Orwell’s “The Road to Wigan Pier”

George Orwell’s The Road to Wigan Pier was published by a left-wing propaganda outfit during the frightening expansion of fascism in Europe, and Orwell intended it to make a sort of desperate case for Socialism as the necessary and only likely remedy for that coming plague.

The book starts with an apology by the publisher for Orwell’s ideological carelessness and political incorrectness, for the sometimes insulting things he has to say about the holy proletariat, and for his attacks on the Socialist movement. To the modern reader, this is a sales pitch, not an apology: good old Orwell doing his cantankerous bunkum-smashing act — just what I was hoping for!

The first part of Orwell’s book is a first-hand investigation of the lives of coal miners and of the unemployed in northern England. Solid, evocative journalism, though Orwell speaks for his subjects rather than letting them speak much (except to point out how they drop their “aitches”).

Following this is a discussion of the state of the Socialist movement in England, and Orwell’s analysis of why it is losing ground. By Socialism (which he capitalizes throughout), he means a top-down, centrally-planned, world-spanning thing — and he doesn’t show any evidence of having considered other models (he seems to have remedied this soon after, judging from some of the admiring comments he made about Spanish anarchism as he viewed it during the Civil War). He doesn’t have much patience for Socialist theory or for its dreary and off-putting terminology — bourgeois this, proletarian that, expropriate the expropriators, comrade — but sees Socialism as just a simple matter of getting the exploiters off of the backs of the exploited… we’ll work out the details later:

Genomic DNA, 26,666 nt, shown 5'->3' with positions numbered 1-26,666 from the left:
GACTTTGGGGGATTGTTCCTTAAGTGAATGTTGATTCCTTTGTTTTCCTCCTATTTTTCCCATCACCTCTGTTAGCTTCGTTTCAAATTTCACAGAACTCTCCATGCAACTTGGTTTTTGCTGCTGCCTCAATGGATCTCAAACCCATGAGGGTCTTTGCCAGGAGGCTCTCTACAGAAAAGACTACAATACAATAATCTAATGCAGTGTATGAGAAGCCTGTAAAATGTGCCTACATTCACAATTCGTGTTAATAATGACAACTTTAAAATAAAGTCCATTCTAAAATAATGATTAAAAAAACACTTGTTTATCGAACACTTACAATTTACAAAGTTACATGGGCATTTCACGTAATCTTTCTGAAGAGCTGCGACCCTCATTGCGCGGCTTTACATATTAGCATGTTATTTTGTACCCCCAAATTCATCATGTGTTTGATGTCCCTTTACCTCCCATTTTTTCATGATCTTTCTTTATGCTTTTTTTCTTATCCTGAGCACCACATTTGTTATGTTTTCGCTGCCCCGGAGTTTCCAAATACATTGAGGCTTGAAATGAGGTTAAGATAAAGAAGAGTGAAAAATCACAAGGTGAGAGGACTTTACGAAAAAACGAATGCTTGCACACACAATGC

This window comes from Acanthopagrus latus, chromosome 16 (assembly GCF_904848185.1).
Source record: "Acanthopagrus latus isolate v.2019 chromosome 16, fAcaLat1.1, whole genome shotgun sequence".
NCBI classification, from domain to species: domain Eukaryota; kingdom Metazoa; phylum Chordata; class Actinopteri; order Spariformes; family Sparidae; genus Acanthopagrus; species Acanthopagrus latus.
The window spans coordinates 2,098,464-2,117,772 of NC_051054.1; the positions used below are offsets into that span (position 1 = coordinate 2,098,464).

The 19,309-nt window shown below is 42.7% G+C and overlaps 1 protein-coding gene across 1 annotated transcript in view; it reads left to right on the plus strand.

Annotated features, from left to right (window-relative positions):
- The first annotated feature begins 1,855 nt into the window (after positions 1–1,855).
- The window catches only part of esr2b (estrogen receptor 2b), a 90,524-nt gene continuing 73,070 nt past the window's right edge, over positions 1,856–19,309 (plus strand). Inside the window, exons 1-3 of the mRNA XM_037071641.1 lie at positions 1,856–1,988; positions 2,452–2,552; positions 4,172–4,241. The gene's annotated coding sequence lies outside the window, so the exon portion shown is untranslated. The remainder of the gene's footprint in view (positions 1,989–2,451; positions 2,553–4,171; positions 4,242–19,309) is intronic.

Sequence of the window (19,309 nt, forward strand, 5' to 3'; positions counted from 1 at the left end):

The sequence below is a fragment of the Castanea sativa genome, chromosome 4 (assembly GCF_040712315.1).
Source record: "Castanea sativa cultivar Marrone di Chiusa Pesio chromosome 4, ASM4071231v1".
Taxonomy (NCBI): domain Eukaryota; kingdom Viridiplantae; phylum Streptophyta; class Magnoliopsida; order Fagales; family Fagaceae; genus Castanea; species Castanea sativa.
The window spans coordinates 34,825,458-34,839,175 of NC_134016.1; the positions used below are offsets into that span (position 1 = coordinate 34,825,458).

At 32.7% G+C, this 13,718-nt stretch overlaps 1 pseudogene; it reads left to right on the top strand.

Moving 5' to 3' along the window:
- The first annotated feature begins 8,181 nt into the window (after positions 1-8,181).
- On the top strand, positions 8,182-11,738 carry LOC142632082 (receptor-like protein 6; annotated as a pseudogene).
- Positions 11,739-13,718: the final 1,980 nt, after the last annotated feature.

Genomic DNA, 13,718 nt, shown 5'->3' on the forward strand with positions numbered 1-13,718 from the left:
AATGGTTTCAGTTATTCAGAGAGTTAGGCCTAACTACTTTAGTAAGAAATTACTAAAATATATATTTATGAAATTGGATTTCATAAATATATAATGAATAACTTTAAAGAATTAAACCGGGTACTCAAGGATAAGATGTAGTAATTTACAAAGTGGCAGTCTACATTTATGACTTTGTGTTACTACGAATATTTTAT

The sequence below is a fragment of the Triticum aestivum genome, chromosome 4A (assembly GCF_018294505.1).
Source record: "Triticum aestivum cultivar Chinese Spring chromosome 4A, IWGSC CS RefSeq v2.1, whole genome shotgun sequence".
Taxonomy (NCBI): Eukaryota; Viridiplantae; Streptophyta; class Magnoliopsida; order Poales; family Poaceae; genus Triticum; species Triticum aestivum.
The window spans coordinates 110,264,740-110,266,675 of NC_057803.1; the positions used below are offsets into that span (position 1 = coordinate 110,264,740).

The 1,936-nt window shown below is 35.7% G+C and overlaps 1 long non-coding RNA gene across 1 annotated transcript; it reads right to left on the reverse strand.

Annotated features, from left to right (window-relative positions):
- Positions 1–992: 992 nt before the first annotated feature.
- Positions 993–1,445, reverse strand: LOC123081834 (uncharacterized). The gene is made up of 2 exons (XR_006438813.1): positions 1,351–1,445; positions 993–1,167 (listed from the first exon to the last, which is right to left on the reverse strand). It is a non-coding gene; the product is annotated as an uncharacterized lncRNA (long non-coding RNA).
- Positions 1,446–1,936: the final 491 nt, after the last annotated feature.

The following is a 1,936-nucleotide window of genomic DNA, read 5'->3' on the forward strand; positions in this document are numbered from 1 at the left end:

Socialism is such elementary common sense that I am sometimes amazed that it has not established itself already. The world is a raft sailing through space with, potentially, plenty of provisions for everybody; the idea that we must all cooperate and see to it that everyone does his fair share of the work and gets his fair share of the provisions, seems so blatantly obvious that one would say that no one could possibly fail to accept it unless he had some corrupt motive for clinging to the present system.

Why, he asks, doen’t Socialists drop all of the Marxist jargon, “the sacred sisters: thesis, antithesis, and synthesis” and stick to a simple story “about justice, liberty, and the plight of the unemployed.”

It’s hard to believe that someone with so little tolerance for humbug as Orwell couldn’t see that the devil is in the details here — that saying “we must all cooperate and see to it that everyone does his fair share of the work and gets his fair share of the provisions” is easy, but enacting it in a way that doesn’t throw justice and liberty out the window is a circle that has yet to be squared.